Last week I was fortunate to have lunch with one of my favorite thinkers, David Brooks. It felt a little bit like when I had a chance to hear how Charlie Rose thinks up close – I was inspired, thrilled, and frankly in absolute awe for how they think and approach the world. I tried to take notes while he was talking but I can’t quite read my own notes ... so I’m posting this note on the Web to try and jog my memory.
Whenever I pass by this sign at Logan, I think back to when I first headed out to Silicon Valley with no idea about how the venture capital industry worked. So I read a book by Georges Doriot that I figured everyone knew about there. But I soon learned that everything meaningful in venture/startup needed to come from a podcast or a post on a magazine called “Medium.” It was disorienting at first, but I quickly got a hang of it.
Photo via Pinterest from what is clearly a long time ago. I’ve been researching General Eric Shinseki today. His saying,has long been one of my all-time favorites. There’s some great quotes by him here. A few new favorites I have now are:And this is especially lovely:I re-found General Shinseki’s work by reading the biography of General Ann Dunwoody, A Higher Standard: Leadership Strategies from America’s First Female Four-Star General .
Muck Rack makes it simple to find people, tweets, or articles that mention any name, keyword, company, hashtag etc. We've compiled this guide to help you make the most of your search.
Selecting a term
Start searching tweets, articles from media outlets, articles mentioned in tweets, journalists'
names, titles and bios with some suggested searches:
Companies or Topics (e.g. iPhone, Microsoft)
Phrases (e.g. "cloud computing") — use quotes to keep the terms together
Twitter handles (e.g. @username) — returns those who have mentioned or replied to
Names (e.g. "David Pogue")
Hashtags (e.g. #sxsw, #london2012)
Bio details (e.g. vegan, Olympics, father)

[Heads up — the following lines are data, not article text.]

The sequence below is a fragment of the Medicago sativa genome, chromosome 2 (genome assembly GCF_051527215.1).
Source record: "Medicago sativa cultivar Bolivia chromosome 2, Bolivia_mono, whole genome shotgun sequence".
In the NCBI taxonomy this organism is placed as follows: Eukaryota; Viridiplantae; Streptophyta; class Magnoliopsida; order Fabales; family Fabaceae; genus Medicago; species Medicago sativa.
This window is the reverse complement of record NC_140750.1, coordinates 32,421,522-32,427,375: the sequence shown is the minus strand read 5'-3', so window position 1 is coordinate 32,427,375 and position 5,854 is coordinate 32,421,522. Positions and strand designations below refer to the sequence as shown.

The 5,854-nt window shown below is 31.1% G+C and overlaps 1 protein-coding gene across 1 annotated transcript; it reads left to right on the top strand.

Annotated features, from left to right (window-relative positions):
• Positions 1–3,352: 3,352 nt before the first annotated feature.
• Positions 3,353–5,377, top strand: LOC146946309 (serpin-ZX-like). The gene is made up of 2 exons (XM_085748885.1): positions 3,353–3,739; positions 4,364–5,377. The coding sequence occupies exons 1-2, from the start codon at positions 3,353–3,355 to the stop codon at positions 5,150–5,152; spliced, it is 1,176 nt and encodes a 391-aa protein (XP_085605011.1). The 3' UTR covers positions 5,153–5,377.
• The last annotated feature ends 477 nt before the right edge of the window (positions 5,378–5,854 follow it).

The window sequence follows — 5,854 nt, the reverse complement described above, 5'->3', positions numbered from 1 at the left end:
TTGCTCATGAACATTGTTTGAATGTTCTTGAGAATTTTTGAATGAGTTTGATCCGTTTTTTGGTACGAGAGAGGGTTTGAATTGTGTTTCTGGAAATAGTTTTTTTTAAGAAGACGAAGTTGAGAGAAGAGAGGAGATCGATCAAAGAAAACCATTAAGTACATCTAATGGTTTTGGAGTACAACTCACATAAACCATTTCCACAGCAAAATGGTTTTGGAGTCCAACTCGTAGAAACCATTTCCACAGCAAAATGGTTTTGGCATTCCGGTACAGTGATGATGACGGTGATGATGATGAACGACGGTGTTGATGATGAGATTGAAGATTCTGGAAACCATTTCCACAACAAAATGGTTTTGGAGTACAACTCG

Muck Rack's Advanced Search allows for many boolean operators.
Find results that mention multiple specified terms, use AND or
+. For example, ensure each result contains both Elon Musk and Mark Zuckerberg by
searching Musk AND Zuckerberg or Musk + Zuckerberg.
Use the operators OR or , to broaden your search when you'd like either of
multiple terms to appear in results. (This is the default behavior of our search when no operators
are used). For example, results will contain either cake or cookie by searching cake OR cookie or cake,cookie
Use NOT or - to subtract results from your search. For
example, searching Disney will yield results about the Walt Disney Company as well as Walt Disney
World Resort. To exclude mentions of Disney World, search for Disney -World or Disney
When using one of these operators with a phrase, enclose it in quotation marks. For example, you can
find results about smartphones excluding Apple's iPhone 4S by searching smartphone -"iPhone
Exact case matching or punctuation
If you're searching for a brand name or keyword that relies on specific punctuation marks or capitalization, you can
find results that match your exact query by adding matchcase: before the keyword you're searching for, like matchcase:E*TRADE .
Use parentheses to separate multiple
boolean phrases. For example, to find journalists talking about having fun in Disney World or
Disneyland, search for ("disney world" OR disneyland) AND fun.
An asterisk can be used to search for any variation of a root word truncated by the asterisk. For example, searching for admin* will return results for administrator, administration, administer, administered, etc.
A near operator is an AND operator where you can control the distance between the words. You can vary the distance the near operation uses by adding a forward slash and number (between 0-99) such as strawberries NEAR/10 "whipped cream", which means the strawberries must exist within 10 words of "whipped cream".